1. Off-air programs cannot be kept for unlimited periods of time if they have been used in the classroom (see VII. A.1.). An off-air recording cannot be used after 10 school days unless it is for teacher evaluation for possible purchase.

2. Off-air recordings cannot be made without request by the individual teacher in writing.

3. The same program cannot be recorded more than once.

4. Duplicate copies cannot be made or dubbed to other formats unless they follow the guidelines.

5. Programs cannot be transmitted via CCTV unless licensed or unless permission is granted by the copyright holder.

6. The recording of a broadcast or specific parts of an off-air program cannot be altered.

7. The copyright notice of an off-air taped program cannot be left off.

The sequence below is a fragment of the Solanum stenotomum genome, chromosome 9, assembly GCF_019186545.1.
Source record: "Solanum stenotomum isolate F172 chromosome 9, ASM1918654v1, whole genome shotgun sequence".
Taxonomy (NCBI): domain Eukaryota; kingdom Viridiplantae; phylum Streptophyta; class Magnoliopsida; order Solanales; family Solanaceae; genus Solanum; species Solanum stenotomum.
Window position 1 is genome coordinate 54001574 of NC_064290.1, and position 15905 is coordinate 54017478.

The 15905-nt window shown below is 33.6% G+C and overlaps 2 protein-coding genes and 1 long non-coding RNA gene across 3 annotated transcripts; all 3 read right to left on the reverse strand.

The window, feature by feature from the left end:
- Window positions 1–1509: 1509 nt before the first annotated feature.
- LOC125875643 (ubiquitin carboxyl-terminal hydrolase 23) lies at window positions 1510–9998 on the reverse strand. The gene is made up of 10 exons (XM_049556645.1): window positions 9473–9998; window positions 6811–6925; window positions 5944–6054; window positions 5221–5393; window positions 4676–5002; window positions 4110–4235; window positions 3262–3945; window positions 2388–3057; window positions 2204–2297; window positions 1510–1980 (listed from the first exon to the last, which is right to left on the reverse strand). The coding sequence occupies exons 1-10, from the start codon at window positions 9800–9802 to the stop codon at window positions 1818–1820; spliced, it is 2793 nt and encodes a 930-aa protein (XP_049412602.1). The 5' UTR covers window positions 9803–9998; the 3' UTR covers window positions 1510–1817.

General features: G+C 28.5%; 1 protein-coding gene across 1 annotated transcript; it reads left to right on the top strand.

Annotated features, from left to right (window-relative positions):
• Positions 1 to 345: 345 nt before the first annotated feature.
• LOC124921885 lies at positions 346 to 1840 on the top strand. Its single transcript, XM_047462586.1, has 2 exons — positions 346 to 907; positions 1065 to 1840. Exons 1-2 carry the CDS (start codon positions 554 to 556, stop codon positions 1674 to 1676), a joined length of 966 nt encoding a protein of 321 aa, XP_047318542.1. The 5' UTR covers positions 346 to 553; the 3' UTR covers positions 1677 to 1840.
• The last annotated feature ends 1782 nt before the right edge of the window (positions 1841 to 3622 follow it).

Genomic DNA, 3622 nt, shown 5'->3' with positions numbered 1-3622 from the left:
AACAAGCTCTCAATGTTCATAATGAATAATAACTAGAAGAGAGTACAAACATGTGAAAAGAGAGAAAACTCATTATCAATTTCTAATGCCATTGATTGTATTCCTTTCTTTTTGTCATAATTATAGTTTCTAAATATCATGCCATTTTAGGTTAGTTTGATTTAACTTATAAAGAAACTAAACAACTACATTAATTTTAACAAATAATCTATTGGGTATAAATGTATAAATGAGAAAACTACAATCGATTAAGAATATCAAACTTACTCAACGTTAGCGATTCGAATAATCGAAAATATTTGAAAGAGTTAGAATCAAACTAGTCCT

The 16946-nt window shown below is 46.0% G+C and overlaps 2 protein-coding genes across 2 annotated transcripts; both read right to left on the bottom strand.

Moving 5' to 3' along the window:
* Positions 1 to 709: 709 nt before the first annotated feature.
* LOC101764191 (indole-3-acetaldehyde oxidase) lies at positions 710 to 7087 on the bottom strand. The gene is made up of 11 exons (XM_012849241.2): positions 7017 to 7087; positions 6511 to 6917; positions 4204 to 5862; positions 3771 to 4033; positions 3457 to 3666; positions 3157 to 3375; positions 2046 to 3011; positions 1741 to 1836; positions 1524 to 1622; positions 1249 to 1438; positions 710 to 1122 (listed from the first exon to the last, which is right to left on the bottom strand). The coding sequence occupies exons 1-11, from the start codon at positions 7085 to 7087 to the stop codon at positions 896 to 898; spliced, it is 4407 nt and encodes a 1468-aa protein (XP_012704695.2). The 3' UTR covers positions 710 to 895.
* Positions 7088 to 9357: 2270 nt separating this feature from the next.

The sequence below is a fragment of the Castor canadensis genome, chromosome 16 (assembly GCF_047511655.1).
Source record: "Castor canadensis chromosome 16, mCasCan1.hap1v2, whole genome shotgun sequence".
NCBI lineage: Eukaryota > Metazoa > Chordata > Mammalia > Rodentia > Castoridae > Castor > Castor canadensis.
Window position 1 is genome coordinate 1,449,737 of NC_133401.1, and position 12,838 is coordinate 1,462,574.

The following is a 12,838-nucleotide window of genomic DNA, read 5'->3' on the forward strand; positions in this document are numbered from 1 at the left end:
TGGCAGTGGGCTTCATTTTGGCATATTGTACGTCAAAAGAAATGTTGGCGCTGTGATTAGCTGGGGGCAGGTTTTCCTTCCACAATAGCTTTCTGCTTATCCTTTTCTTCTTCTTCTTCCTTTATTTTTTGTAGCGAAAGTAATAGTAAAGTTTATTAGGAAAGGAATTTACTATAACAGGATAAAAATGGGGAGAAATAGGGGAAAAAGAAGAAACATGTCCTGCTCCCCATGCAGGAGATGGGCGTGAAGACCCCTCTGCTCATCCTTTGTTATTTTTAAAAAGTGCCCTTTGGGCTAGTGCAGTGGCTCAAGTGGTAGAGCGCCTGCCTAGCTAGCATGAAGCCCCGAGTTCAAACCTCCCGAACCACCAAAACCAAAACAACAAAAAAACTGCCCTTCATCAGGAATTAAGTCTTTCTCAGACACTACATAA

8. Teachers who record off-air programs at home cannot retain them after they have used them for instruction.


VIII. Computer Software

A. The Rochester Public Schools Software Copyright Compliance Guidelines:

1. The Rochester Public Schools purchases or licenses the use of copies of computer software from a variety of publishers and distributors. The District does not own the copyright to this software or its related documentation and, unless authorized by the software developer, does not have the right to reproduce it for use on more than one computer.

2. The Rochester Public Schools is committed to providing employees, teachers, and students with information about intellectual property and copyright law information. Access to these guidelines will be made available to all District personnel along with training on copyright law, storage and security of software, and audit procedures for the District.

3. With regard to use on local area networks or on multiple machines, District employees shall use the software only in accordance with the license agreement.

4. Rochester Public Schools' employees learning of any misuse of software or related documentation within the District shall notify the appropriate building principal, department head, and Technology Support Services.